Recipe for success not so complicated

In an odd way, the struggles at Wild, the pizza restaurant on the first floor of the Ogden, could be a good thing for the Downtown Project.

Here’s some background: The Downtown Project invested in the restaurant that was brought here by Miki Agrawal. A few weeks ago, it bought Agrawal’s share of the restaurant and hired Natalie Young, operator/owner of Eat, as a consultant.

Wild was a new concept downtown. Gluten-free pizza and pastas, presumably made with locally grown or raised products.

It seemed like a good idea for downtown, whose redevelopment is drawing a modicum of young people who might be more concerned about organic foods and where and how their food is produced.

I remember driving by on a First Friday night and seeing just a handful of people inside. First Friday, mind you, is one of the busiest nights of the month, drawing more than 20,000 to downtown.

Around the same time, I started hearing people taking bets that it wouldn’t stay open past New Year’s Eve.

I’m not a businessman, but from what I heard, Wild operated from the get-go with two major flaws: Agrawal was rarely there, and the focus appeared to be more on the amenities than the food.

Agrawal lives in New York, so that’s where she spent most of her time. People who go to restaurants, especially those who become regulars, like to mingle with the owners. That wasn’t easy to do in Wild’s case.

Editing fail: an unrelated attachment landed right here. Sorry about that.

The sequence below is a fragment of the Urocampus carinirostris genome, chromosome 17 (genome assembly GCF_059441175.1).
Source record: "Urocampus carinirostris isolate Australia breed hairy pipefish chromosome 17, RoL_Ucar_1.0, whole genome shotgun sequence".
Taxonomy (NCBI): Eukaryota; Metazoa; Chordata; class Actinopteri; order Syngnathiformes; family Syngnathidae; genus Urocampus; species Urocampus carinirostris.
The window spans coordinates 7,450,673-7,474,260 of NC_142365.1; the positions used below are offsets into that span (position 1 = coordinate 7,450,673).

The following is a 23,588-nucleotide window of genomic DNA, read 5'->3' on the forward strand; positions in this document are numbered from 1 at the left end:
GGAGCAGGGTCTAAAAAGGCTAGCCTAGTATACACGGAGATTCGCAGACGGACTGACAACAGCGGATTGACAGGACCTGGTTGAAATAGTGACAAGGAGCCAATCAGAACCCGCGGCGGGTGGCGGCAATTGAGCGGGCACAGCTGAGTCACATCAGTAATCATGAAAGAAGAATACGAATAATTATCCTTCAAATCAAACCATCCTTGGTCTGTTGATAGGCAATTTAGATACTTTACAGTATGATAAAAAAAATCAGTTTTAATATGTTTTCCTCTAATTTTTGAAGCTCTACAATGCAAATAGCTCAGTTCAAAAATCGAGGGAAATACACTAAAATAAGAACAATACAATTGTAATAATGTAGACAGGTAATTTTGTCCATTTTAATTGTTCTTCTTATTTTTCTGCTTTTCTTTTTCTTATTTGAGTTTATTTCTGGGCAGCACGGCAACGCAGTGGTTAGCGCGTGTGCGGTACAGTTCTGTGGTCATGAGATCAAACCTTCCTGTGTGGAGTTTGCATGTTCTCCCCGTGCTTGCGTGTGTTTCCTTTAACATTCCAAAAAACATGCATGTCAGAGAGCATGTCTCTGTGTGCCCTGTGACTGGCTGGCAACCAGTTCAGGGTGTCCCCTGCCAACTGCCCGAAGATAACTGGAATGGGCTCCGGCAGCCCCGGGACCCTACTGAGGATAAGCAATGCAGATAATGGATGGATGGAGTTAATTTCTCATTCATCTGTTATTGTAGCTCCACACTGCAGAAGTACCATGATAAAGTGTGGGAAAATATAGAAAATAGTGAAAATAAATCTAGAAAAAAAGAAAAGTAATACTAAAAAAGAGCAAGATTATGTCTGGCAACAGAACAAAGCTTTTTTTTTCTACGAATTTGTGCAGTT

As for amenities, they included things such as calling the wait staff “facilitators” because they would, if you wanted, pass messages from you to someone at another table. I don’t know about you, but if my waiter is passing notes from table to table when I want my check so I can leave, I wouldn’t be too happy.

And who wants to pass a note to someone in a restaurant in the first place? Was this a restaurant focused on fourth-graders or people who wanted to eat good, healthy food?

Young has promised to get rid of all those distractions and get down to business.

Here’s how Young made Eat, the Downtown Project’s first small business and arguably its most successful, a hit: She worked like a dog, never left the restaurant when it was open and paid attention to every detail.

That’s a lesson not just for restaurant operators but for anyone getting into business, including the Downtown Project, Wild’s new owner.